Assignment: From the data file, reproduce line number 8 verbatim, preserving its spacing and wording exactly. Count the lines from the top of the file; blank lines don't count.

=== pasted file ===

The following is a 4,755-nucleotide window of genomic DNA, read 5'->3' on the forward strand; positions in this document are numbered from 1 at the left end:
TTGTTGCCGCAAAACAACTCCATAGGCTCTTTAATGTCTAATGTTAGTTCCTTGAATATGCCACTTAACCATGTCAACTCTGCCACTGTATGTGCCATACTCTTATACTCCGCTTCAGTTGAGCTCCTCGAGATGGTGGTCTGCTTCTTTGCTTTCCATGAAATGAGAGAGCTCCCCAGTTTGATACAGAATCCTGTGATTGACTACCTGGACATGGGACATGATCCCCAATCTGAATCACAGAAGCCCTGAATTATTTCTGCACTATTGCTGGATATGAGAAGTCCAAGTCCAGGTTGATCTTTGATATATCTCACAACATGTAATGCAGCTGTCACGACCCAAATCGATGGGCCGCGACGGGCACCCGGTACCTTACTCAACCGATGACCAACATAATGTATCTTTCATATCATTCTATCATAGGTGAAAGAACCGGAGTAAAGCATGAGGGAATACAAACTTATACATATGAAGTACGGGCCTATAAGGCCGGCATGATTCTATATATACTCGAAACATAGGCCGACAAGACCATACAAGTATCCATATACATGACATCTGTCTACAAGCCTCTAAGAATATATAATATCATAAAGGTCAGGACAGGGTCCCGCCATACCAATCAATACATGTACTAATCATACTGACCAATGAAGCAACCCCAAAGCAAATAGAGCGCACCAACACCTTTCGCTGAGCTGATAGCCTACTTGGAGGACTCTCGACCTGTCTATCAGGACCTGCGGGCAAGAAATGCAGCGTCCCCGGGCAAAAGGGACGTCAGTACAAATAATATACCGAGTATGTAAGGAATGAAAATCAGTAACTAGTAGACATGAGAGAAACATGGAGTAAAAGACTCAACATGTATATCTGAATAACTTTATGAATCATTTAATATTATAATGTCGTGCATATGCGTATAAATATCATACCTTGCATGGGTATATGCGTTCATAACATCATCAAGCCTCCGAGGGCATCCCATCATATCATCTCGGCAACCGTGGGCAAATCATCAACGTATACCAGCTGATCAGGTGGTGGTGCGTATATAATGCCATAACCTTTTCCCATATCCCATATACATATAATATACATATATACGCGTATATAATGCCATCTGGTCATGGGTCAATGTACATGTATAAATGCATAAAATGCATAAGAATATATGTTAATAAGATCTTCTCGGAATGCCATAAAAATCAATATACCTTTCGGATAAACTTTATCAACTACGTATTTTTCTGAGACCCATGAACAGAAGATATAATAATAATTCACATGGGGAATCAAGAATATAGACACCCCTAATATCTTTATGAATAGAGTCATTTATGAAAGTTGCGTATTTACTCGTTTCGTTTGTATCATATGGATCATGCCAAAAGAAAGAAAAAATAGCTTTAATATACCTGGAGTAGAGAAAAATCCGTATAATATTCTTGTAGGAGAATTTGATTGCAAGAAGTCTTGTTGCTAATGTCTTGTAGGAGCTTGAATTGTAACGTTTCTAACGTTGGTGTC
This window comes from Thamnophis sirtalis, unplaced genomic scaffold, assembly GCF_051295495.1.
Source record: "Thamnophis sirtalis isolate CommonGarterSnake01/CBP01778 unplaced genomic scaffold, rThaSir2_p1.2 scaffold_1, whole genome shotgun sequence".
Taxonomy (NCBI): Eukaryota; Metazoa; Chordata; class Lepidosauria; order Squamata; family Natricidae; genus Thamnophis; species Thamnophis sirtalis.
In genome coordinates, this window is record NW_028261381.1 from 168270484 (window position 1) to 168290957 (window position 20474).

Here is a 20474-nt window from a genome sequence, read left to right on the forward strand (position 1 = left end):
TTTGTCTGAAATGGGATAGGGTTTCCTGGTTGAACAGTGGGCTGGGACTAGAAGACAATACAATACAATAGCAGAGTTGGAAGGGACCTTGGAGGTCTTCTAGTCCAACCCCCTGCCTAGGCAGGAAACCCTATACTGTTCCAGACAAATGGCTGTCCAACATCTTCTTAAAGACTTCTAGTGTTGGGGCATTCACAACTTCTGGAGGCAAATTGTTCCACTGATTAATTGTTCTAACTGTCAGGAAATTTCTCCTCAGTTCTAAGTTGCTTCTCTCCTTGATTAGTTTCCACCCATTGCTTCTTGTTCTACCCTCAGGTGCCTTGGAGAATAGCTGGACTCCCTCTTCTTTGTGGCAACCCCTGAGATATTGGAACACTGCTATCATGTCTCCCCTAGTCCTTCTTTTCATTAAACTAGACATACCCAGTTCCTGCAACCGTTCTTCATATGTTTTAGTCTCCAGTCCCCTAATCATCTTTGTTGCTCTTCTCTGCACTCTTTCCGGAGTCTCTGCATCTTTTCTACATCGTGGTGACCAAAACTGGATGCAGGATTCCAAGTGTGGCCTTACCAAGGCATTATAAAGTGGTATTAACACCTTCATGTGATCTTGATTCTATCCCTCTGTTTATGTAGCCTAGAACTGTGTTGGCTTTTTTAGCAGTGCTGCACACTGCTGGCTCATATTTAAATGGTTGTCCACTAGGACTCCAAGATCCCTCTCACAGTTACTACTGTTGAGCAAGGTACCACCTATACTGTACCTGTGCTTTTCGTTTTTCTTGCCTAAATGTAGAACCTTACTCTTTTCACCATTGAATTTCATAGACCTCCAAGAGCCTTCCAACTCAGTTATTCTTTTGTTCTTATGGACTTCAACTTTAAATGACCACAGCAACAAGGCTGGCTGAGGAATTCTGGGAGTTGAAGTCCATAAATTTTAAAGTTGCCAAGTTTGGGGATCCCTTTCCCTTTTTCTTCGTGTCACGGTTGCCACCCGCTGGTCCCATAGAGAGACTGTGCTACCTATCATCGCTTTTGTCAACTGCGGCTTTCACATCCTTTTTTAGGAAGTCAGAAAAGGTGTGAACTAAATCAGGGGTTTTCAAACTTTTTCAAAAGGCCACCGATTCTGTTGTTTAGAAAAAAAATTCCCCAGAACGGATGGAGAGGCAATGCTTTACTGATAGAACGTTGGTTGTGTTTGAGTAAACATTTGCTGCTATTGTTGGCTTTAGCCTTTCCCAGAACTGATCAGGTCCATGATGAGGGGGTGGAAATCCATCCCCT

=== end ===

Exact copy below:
TTTGTCTGAAATGGGATAGGGTTTCCTGGTTGAACAGTGGGCTGGGACTAGAAGACAATACAATACAATAGCAGAGTTGGAAGGGACCTTGGAGGTCTTCTAGTCCAACCCCCTGCCTAGGCAGGAAACCCTATACTGTTCCAGACAAATGGCTGTCCAACATCTTCTTAAAGACTTCTAGTGTTGGGGCATTCACAACTTCTGGAGGCAAATTGTTCCACTGATTAATTGTTCTAACTGTCAGGAAATTTCTCCTCAGTTCTAAGTTGCTTCTCTCCTTGATTAGTTTCCACCCATTGCTTCTTGTTCTACCCTCAGGTGCCTTGGAGAATAGCTGGACTCCCTCTTCTTTGTGGCAACCCCTGAGATATTGGAACACTGCTATCATGTCTCCCCTAGTCCTTCTTTTCATTAAACTAGACATACCCAGTTCCTGCAACCGTTCTTCATATGTTTTAGTCTCCAGTCCCCTAATCATCTTTGTTGCTCTTCTCTGCACTCTTTCCGGAGTCTCTGCATCTTTTCTACATCGTGGTGACCAAAACTGGATGCAGGATTCCAAGTGTGGCCTTACCAAGGCATTATAAAGTGGTATTAACACCTTCATGTGATCTTGATTCTATCCCTCTGTTTATGTAGCCTAGAACTGTGTTGGCTTTTTTAGCAGTGCTGCACACTGCTGGCTCATATTTAAATGGTTGTCCACTAGGACTCCAAGATCCCTCTCACAGTTACTACTGTTGAGCAAGGTACCACCTATACTGTACCTGTGCTTTTCGTTTTTCTTGCCTAAATGTAGAACCTTACTCTTTTCACCATTGAATTTCATAGACCTCCAAGAGCCTTCCAACTCAGTTATTCTTTTGTTCTTATGGACTTCAACTTTAAATGACCACAGCAACAAGGCTGGCTGAGGAATTCTGGGAGTTGAAGTCCATAAATTTTAAAGTTGCCAAGTTTGGGGATCCCTTTCCCTTTTTCTTCGTGTCACGGTTGCCACCCGCTGGTCCCATAGAGAGACTGTGCTACCTATCATCGCTTTTGTCAACTGCGGCTTTCACATCCTTTTTTAGGAAGTCAGAAAAGGTGTGAACTAAATCAGGGGTTTTCAAACTTTTTCAAAAGGCCACCGATTCTGTTGTTTAGAAAAAAAATTCCCCAGAACGGATGGAGAGGCAATGCTTTACTGATAGAACGTTGGTTGTGTTTGAGTAAACATTTGCTGCTATTGTTGGCTTTAGCCTTTCCCAGAACTGATCAGGTCCATGATGAGGGGGTGGAAATCCATCCCCT